For parents who find Cry It Out a bit too extreme, there is a gentler sleep training method to consider trying: the Pick Up, Put Down method. This technique has gained a lot of popularity over the years for it's effectiveness and gentleness. As with any sleep training method, however, you're likely to wonder how the Pick Up, Put Down method changes your baby's brain. After all, the last think you want to do is try something that could damage your baby for life.
According to Healthline, the Pick Up, Put Down method is a form of sleep training that was originally made popular by Tracy Hogg in her book, Secrets of the Baby Whisperer: How to Calm, Connect, and Communicate with your Baby. The method is considered the "middle ground" of training because it allows parents to teach their children to dependently fall asleep without resorting to letting them cry or feeling abandoned, as many parents fear. This method, however, could take a lot more patience than some of the other sleep training routes because it does require you to be present and work with your baby through the process.
In order to utilize this method, the aforementioned Healthline article shared that you go through a normal bedtime routine and put your baby down they're tired but not yet asleep (which is key). If they don't cry, leave the room, but stay nearby to wait and listen. If your baby starts to cry, be sure they're not just fussing first, then go in and pick them up to soothe them. Once your little one settles back down but is still awake, start the process over.
As you can see, the method can take a lot of back-and-forth and soothing before your baby finally falls asleep. So, the difference in this method's effect on the brain comes in when parents are reassuring their child that they're still there while not letting them rely on the parent to fall asleep.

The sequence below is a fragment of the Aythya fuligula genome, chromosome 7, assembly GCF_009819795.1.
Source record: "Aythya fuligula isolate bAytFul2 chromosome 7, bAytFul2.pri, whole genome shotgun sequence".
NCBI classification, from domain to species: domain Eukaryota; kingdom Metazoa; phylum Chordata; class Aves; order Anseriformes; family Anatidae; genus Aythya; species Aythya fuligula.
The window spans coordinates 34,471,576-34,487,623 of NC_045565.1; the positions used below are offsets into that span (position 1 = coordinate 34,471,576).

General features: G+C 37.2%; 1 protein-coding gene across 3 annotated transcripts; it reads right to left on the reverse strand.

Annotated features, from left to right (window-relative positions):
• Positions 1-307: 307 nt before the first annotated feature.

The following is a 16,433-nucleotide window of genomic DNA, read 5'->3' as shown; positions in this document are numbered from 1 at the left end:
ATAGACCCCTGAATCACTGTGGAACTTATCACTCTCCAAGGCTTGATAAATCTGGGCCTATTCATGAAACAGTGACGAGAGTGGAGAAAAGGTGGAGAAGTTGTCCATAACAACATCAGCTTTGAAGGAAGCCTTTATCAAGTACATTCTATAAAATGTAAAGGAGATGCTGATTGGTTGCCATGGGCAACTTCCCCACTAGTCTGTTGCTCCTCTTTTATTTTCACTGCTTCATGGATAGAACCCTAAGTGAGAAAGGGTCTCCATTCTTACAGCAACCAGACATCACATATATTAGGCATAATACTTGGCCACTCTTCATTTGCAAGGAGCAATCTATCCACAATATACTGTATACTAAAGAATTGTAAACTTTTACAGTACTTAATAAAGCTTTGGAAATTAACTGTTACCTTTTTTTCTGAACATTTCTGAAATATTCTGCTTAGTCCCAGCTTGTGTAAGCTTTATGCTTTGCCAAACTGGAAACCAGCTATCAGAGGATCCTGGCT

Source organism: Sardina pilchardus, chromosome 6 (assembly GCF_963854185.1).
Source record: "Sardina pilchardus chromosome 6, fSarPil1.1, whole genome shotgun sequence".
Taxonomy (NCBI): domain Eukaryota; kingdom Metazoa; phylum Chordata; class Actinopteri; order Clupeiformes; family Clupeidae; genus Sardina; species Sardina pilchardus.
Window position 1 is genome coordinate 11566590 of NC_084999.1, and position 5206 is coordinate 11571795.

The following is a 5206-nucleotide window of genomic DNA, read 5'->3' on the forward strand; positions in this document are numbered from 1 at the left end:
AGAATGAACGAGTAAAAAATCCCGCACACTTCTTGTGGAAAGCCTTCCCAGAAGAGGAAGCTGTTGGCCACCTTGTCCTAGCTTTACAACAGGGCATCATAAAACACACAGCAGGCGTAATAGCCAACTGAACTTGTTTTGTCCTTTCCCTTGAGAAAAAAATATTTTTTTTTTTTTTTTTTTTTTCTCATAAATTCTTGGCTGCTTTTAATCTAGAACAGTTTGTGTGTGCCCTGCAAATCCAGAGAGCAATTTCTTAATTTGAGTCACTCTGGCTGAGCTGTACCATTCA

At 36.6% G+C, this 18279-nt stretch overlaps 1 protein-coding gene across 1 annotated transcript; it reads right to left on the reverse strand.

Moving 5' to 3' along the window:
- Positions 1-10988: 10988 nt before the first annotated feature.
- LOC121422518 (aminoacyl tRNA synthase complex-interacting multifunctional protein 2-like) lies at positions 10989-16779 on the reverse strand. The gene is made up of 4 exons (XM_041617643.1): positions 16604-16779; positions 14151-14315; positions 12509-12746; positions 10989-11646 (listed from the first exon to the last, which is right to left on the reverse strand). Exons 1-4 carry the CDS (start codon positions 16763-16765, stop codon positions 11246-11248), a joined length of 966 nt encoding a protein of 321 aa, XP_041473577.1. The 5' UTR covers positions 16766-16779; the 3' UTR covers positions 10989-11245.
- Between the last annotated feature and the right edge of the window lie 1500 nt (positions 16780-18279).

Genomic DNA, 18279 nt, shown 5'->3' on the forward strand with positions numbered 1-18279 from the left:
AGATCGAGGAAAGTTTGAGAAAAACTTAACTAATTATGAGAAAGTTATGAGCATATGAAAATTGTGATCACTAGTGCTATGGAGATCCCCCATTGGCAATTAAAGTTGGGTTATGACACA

Several parents are against the cry-it-out method because they're worried of the way it will make their baby feel. According to Psychology Today, modern neuroscience has confirmed that letting babies get distressed is a practice that may damage children and their relational capacities long term. The site added that giving babies what they need can lead to greater independence later, which is one way the Pick Up, Put Down method can positively affect your baby's brain.
Additionally, Belly Belly shared a baby's brain is extremely vulnerable to stress because cells are still moving where they need to be (migration) for the first year of life. Migration is hugely influenced by uncomforted stress. By using a method like Pick Up, Put Down neurons link together into circuits controlling learning, memory, and social behavior, according to Science News, and in turn, the method affects where neurons end up and the connections they form. As a result of the responsive method of Pick Up, Put Down researchers, observed social behavioral brain activity is stronger for kids who receive comfort and interaction from their parents, according to HuffPost. In other words, babies who are part of this sleep method are more likely to understand others or try to see things through other people's eyes. Primarily because of the neuron activity that occurs when a baby's met with reassurance and attention during the Pick Up, Put Down method.
But it's not a perfect method.According to Wee Bee Dreaming, the Pick Up, Put Down method only works best with babies under 6 months, and this is because it trains a baby's brain to help them self soothe (in a gentle way). If your child is older than 6 months, it can have the opposite effect and seem confusing or stimulating instead.
So, provided you practice within the rules, the Pick Up, Put Down method will only benefit your baby's brain in the long run.